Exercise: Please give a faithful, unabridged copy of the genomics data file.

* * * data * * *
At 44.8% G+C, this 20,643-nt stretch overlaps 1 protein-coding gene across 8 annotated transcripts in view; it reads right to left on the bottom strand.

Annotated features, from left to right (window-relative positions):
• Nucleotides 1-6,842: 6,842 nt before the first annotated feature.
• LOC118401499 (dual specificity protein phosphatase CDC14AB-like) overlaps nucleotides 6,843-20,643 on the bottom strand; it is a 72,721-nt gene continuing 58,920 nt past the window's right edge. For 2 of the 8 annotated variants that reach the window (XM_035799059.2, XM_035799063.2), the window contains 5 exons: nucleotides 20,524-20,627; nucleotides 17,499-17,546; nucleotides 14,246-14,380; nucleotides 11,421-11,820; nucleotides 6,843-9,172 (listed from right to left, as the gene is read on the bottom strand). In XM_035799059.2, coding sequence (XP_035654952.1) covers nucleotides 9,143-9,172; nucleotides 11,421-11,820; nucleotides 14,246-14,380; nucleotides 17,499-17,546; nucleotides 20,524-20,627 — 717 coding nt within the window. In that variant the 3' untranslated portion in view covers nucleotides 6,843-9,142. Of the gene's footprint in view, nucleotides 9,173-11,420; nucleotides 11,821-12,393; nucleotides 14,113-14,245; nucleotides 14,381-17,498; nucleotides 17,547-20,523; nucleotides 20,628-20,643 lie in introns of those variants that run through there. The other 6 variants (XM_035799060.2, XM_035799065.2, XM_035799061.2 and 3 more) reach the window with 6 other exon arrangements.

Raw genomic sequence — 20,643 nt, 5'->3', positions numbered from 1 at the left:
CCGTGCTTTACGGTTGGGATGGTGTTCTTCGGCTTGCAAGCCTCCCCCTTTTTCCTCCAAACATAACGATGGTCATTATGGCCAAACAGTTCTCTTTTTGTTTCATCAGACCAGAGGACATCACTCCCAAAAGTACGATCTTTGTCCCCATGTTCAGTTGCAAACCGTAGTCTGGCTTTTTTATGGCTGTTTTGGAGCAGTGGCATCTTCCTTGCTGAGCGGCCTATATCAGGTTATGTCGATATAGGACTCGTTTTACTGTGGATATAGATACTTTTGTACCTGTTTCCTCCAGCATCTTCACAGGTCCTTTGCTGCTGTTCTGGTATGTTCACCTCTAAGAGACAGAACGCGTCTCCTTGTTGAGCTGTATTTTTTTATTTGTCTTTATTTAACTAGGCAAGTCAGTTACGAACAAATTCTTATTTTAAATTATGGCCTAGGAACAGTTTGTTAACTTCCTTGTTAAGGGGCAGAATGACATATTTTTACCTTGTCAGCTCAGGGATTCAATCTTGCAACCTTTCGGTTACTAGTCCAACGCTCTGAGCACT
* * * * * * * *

At 44.8% G+C, this 20,643-nt stretch overlaps 1 protein-coding gene across 8 annotated transcripts in view; it reads right to left on the bottom strand.

Annotated features, from left to right (window-relative positions):
• Nucleotides 1-6,842: 6,842 nt before the first annotated feature.
• LOC118401499 (dual specificity protein phosphatase CDC14AB-like) overlaps nucleotides 6,843-20,643 on the bottom strand; it is a 72,721-nt gene continuing 58,920 nt past the window's right edge. For 2 of the 8 annotated variants that reach the window (XM_035799059.2, XM_035799063.2), the window contains 5 exons: nucleotides 20,524-20,627; nucleotides 17,499-17,546; nucleotides 14,246-14,380; nucleotides 11,421-11,820; nucleotides 6,843-9,172 (listed from right to left, as the gene is read on the bottom strand). In XM_035799059.2, coding sequence (XP_035654952.1) covers nucleotides 9,143-9,172; nucleotides 11,421-11,820; nucleotides 14,246-14,380; nucleotides 17,499-17,546; nucleotides 20,524-20,627 — 717 coding nt within the window. In that variant the 3' untranslated portion in view covers nucleotides 6,843-9,142. Of the gene's footprint in view, nucleotides 9,173-11,420; nucleotides 11,821-12,393; nucleotides 14,113-14,245; nucleotides 14,381-17,498; nucleotides 17,547-20,523; nucleotides 20,628-20,643 lie in introns of those variants that run through there. The other 6 variants (XM_035799060.2, XM_035799065.2, XM_035799061.2 and 3 more) reach the window with 6 other exon arrangements.

Raw genomic sequence — 20,643 nt, 5'->3', positions numbered from 1 at the left:
CCGTGCTTTACGGTTGGGATGGTGTTCTTCGGCTTGCAAGCCTCCCCCTTTTTCCTCCAAACATAACGATGGTCATTATGGCCAAACAGTTCTCTTTTTGTTTCATCAGACCAGAGGACATCACTCCCAAAAGTACGATCTTTGTCCCCATGTTCAGTTGCAAACCGTAGTCTGGCTTTTTTATGGCTGTTTTGGAGCAGTGGCATCTTCCTTGCTGAGCGGCCTATATCAGGTTATGTCGATATAGGACTCGTTTTACTGTGGATATAGATACTTTTGTACCTGTTTCCTCCAGCATCTTCACAGGTCCTTTGCTGCTGTTCTGGTATGTTCACCTCTAAGAGACAGAACGCGTCTCCTTGTTGAGCTGTATTTTTTTATTTGTCTTTATTTAACTAGGCAAGTCAGTTACGAACAAATTCTTATTTTAAATTATGGCCTAGGAACAGTTTGTTAACTTCCTTGTTAAGGGGCAGAATGACATATTTTTACCTTGTCAGCTCAGGGATTCAATCTTGCAACCTTTCGGTTACTAGTCCAACGCTCTGAGCACT